Bhoot Chaturdashi – Bengal’s ‘Halloween’
Popularly known as the Indian Halloween, Bhoot Chaturdashi (‘bhoot’ means ‘ghost’ and ‘chaturdashi’ is the 14th night of the moon’s cycle) is observed on the night before Kali Puja.
Observed primarily in the eastern parts of India, it is said that on this night the dead walk among the living. The evil spiritual powers are seemingly heightened on this night. In order to keep the evil spirits at bay, people ritualistically observe Bhoot Chaturdashi every year.
Bhoot Chaturdashi is known for the famous choddo shaak, or fourteen types of green leafy vegetables, where the shaak are cooked together. It is compulsorily eaten for lunch. For choddo shaak, the fourteen can be any fourteen, and neither is there any specific method of cooking.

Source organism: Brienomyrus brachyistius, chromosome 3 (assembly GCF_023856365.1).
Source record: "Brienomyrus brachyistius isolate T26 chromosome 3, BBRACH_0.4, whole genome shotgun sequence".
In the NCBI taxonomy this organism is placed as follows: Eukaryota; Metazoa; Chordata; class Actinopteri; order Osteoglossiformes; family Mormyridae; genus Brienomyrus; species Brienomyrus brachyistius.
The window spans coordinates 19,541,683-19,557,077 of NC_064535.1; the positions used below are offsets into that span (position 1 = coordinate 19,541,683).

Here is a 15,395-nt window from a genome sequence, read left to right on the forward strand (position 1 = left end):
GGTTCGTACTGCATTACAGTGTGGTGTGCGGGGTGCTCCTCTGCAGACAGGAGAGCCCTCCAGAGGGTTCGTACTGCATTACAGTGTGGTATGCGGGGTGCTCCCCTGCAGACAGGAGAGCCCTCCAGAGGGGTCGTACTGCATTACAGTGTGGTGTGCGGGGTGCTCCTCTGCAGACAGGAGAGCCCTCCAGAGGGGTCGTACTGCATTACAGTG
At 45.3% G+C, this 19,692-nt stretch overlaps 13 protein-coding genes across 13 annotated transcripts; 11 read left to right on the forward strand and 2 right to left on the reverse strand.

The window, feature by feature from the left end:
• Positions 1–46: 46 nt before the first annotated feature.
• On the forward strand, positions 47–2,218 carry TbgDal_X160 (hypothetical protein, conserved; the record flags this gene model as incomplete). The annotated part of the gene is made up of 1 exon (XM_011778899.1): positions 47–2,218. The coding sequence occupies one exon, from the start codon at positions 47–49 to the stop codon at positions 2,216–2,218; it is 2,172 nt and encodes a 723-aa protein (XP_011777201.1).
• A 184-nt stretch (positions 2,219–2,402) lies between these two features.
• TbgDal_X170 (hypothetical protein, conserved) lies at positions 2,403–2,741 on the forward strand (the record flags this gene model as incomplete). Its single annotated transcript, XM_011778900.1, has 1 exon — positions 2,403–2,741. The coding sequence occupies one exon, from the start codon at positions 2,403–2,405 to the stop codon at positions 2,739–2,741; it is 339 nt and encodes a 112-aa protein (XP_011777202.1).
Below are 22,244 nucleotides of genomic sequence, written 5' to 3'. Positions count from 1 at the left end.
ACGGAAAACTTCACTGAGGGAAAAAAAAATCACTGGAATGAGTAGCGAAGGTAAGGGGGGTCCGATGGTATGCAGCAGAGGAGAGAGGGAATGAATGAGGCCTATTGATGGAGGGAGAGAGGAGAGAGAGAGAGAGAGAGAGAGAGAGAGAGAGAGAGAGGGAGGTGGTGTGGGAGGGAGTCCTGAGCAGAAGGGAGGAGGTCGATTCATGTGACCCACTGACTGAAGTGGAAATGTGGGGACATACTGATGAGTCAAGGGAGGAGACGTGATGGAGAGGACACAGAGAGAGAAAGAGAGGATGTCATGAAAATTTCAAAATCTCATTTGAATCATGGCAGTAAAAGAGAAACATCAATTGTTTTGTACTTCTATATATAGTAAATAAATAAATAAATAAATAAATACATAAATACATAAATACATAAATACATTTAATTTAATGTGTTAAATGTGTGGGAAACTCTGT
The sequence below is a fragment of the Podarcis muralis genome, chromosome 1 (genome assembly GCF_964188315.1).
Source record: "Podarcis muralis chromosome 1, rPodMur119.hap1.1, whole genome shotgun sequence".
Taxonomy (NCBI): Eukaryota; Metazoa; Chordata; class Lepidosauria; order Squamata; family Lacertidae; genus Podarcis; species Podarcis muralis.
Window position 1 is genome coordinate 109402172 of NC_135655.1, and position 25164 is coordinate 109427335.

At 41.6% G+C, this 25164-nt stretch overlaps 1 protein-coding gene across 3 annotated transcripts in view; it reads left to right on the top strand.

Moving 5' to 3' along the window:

Choddo shaak (Image: Reuters)
At dusk, earthen lamps or diyas are lit in the fourteen darkest corners of the household. This is done to ward off evil spirits as well as prevent them from entering the house. Folklore says that the spirits of forefathers come back to the household on this night. Hence, these lamps also serve to guide the spirits of forefathers.
Like many traditions, Bhoot Chaturdashi is also dying a slow death. The fast-paced urban life and a cosmopolitan outlook has helped the city-bred Bengali to adopt Dhanteras and other rituals (no harm in that, absolutely) but then we also moving away from our roots.
(This article was written by me for Maa Mati Manush TV and first published on October 22, 2014)